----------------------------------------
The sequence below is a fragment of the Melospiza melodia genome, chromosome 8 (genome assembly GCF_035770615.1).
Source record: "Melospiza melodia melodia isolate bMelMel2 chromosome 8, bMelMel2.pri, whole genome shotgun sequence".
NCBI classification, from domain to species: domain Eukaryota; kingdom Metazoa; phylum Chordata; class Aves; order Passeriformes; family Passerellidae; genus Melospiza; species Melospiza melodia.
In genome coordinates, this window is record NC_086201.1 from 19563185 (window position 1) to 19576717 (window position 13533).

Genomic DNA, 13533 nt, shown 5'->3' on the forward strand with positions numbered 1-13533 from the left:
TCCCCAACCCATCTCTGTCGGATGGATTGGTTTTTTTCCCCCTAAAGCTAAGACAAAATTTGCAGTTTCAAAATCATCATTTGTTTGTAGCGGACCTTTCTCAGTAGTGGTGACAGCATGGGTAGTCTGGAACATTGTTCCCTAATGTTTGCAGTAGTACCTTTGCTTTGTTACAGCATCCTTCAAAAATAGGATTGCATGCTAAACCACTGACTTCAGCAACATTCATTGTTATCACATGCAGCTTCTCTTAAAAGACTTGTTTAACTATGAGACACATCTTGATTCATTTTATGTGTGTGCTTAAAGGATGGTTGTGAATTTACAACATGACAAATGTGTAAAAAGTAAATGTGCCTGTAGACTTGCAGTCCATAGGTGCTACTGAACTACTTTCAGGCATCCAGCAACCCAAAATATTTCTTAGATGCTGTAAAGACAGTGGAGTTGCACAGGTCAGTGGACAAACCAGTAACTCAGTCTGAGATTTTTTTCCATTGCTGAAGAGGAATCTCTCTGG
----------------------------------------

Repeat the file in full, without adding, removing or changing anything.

The sequence below is a fragment of the Melospiza melodia genome, chromosome 8 (genome assembly GCF_035770615.1).
Source record: "Melospiza melodia melodia isolate bMelMel2 chromosome 8, bMelMel2.pri, whole genome shotgun sequence".
NCBI classification, from domain to species: domain Eukaryota; kingdom Metazoa; phylum Chordata; class Aves; order Passeriformes; family Passerellidae; genus Melospiza; species Melospiza melodia.
In genome coordinates, this window is record NC_086201.1 from 19563185 (window position 1) to 19576717 (window position 13533).

Genomic DNA, 13533 nt, shown 5'->3' on the forward strand with positions numbered 1-13533 from the left:
TCCCCAACCCATCTCTGTCGGATGGATTGGTTTTTTTCCCCCTAAAGCTAAGACAAAATTTGCAGTTTCAAAATCATCATTTGTTTGTAGCGGACCTTTCTCAGTAGTGGTGACAGCATGGGTAGTCTGGAACATTGTTCCCTAATGTTTGCAGTAGTACCTTTGCTTTGTTACAGCATCCTTCAAAAATAGGATTGCATGCTAAACCACTGACTTCAGCAACATTCATTGTTATCACATGCAGCTTCTCTTAAAAGACTTGTTTAACTATGAGACACATCTTGATTCATTTTATGTGTGTGCTTAAAGGATGGTTGTGAATTTACAACATGACAAATGTGTAAAAAGTAAATGTGCCTGTAGACTTGCAGTCCATAGGTGCTACTGAACTACTTTCAGGCATCCAGCAACCCAAAATATTTCTTAGATGCTGTAAAGACAGTGGAGTTGCACAGGTCAGTGGACAAACCAGTAACTCAGTCTGAGATTTTTTTCCATTGCTGAAGAGGAATCTCTCTGG